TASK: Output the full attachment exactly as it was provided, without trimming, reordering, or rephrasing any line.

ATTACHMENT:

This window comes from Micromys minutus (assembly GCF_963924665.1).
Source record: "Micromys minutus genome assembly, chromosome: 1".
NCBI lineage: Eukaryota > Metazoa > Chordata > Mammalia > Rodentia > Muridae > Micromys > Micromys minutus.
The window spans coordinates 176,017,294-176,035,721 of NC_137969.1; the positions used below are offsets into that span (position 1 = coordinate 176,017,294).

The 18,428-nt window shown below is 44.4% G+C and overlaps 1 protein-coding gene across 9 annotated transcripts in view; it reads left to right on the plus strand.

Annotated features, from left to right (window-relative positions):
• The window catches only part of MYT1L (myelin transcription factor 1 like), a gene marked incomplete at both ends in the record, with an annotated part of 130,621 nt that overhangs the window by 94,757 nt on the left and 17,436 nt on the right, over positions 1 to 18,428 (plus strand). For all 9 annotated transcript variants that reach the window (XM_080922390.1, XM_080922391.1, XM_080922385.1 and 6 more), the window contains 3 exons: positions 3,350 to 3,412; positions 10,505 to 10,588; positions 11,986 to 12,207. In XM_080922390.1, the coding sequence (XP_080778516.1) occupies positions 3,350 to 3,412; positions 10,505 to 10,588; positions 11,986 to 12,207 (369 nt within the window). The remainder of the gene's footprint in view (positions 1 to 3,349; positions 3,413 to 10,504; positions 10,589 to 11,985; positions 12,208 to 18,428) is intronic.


This window comes from Micromys minutus (assembly GCF_963924665.1).
Source record: "Micromys minutus genome assembly, chromosome: 1".
NCBI lineage: Eukaryota > Metazoa > Chordata > Mammalia > Rodentia > Muridae > Micromys > Micromys minutus.
The window spans coordinates 176,017,294-176,035,721 of NC_137969.1; the positions used below are offsets into that span (position 1 = coordinate 176,017,294).

The 18,428-nt window shown below is 44.4% G+C and overlaps 1 protein-coding gene across 9 annotated transcripts in view; it reads left to right on the plus strand.

Annotated features, from left to right (window-relative positions):
• The window catches only part of MYT1L (myelin transcription factor 1 like), a gene marked incomplete at both ends in the record, with an annotated part of 130,621 nt that overhangs the window by 94,757 nt on the left and 17,436 nt on the right, over positions 1 to 18,428 (plus strand). For all 9 annotated transcript variants that reach the window (XM_080922390.1, XM_080922391.1, XM_080922385.1 and 6 more), the window contains 3 exons: positions 3,350 to 3,412; positions 10,505 to 10,588; positions 11,986 to 12,207. In XM_080922390.1, the coding sequence (XP_080778516.1) occupies positions 3,350 to 3,412; positions 10,505 to 10,588; positions 11,986 to 12,207 (369 nt within the window). The remainder of the gene's footprint in view (positions 1 to 3,349; positions 3,413 to 10,504; positions 10,589 to 11,985; positions 12,208 to 18,428) is intronic.